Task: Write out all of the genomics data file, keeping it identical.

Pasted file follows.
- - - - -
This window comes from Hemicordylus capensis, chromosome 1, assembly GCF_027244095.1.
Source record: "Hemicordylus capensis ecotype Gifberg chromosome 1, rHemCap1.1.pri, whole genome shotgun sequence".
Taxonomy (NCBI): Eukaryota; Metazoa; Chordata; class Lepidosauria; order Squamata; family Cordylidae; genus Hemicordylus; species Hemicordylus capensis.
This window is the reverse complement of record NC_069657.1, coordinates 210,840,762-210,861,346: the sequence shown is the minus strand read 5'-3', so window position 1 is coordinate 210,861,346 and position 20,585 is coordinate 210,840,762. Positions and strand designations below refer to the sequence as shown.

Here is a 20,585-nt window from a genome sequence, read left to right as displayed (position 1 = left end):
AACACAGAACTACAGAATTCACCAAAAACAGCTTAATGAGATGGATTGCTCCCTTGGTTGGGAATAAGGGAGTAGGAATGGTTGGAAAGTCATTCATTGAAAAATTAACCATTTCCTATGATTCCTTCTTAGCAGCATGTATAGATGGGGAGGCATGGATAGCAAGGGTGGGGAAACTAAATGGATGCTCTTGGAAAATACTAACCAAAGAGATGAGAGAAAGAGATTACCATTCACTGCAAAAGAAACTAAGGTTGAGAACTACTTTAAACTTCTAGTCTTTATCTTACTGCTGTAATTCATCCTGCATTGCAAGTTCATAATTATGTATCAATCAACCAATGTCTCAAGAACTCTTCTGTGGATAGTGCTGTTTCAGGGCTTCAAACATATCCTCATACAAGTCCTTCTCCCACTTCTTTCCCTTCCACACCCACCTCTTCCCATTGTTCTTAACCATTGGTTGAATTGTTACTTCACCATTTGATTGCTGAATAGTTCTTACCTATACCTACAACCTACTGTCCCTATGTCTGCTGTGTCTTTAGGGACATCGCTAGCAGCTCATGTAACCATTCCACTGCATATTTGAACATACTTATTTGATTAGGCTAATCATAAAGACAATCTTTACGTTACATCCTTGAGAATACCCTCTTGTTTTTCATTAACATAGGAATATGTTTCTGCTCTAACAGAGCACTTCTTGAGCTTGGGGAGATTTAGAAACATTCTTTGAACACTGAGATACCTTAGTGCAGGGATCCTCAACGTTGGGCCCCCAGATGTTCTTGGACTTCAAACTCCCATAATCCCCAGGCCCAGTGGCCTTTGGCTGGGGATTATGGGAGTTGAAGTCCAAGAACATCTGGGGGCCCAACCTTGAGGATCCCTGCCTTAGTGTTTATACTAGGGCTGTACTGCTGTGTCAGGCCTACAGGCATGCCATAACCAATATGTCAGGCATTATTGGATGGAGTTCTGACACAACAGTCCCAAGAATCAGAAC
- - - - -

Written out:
This window comes from Hemicordylus capensis, chromosome 1, assembly GCF_027244095.1.
Source record: "Hemicordylus capensis ecotype Gifberg chromosome 1, rHemCap1.1.pri, whole genome shotgun sequence".
Taxonomy (NCBI): Eukaryota; Metazoa; Chordata; class Lepidosauria; order Squamata; family Cordylidae; genus Hemicordylus; species Hemicordylus capensis.
This window is the reverse complement of record NC_069657.1, coordinates 210,840,762-210,861,346: the sequence shown is the minus strand read 5'-3', so window position 1 is coordinate 210,861,346 and position 20,585 is coordinate 210,840,762. Positions and strand designations below refer to the sequence as shown.

Here is a 20,585-nt window from a genome sequence, read left to right as displayed (position 1 = left end):
AACACAGAACTACAGAATTCACCAAAAACAGCTTAATGAGATGGATTGCTCCCTTGGTTGGGAATAAGGGAGTAGGAATGGTTGGAAAGTCATTCATTGAAAAATTAACCATTTCCTATGATTCCTTCTTAGCAGCATGTATAGATGGGGAGGCATGGATAGCAAGGGTGGGGAAACTAAATGGATGCTCTTGGAAAATACTAACCAAAGAGATGAGAGAAAGAGATTACCATTCACTGCAAAAGAAACTAAGGTTGAGAACTACTTTAAACTTCTAGTCTTTATCTTACTGCTGTAATTCATCCTGCATTGCAAGTTCATAATTATGTATCAATCAACCAATGTCTCAAGAACTCTTCTGTGGATAGTGCTGTTTCAGGGCTTCAAACATATCCTCATACAAGTCCTTCTCCCACTTCTTTCCCTTCCACACCCACCTCTTCCCATTGTTCTTAACCATTGGTTGAATTGTTACTTCACCATTTGATTGCTGAATAGTTCTTACCTATACCTACAACCTACTGTCCCTATGTCTGCTGTGTCTTTAGGGACATCGCTAGCAGCTCATGTAACCATTCCACTGCATATTTGAACATACTTATTTGATTAGGCTAATCATAAAGACAATCTTTACGTTACATCCTTGAGAATACCCTCTTGTTTTTCATTAACATAGGAATATGTTTCTGCTCTAACAGAGCACTTCTTGAGCTTGGGGAGATTTAGAAACATTCTTTGAACACTGAGATACCTTAGTGCAGGGATCCTCAACGTTGGGCCCCCAGATGTTCTTGGACTTCAAACTCCCATAATCCCCAGGCCCAGTGGCCTTTGGCTGGGGATTATGGGAGTTGAAGTCCAAGAACATCTGGGGGCCCAACCTTGAGGATCCCTGCCTTAGTGTTTATACTAGGGCTGTACTGCTGTGTCAGGCCTACAGGCATGCCATAACCAATATGTCAGGCATTATTGGATGGAGTTCTGACACAACAGTCCCAAGAATCAGAAC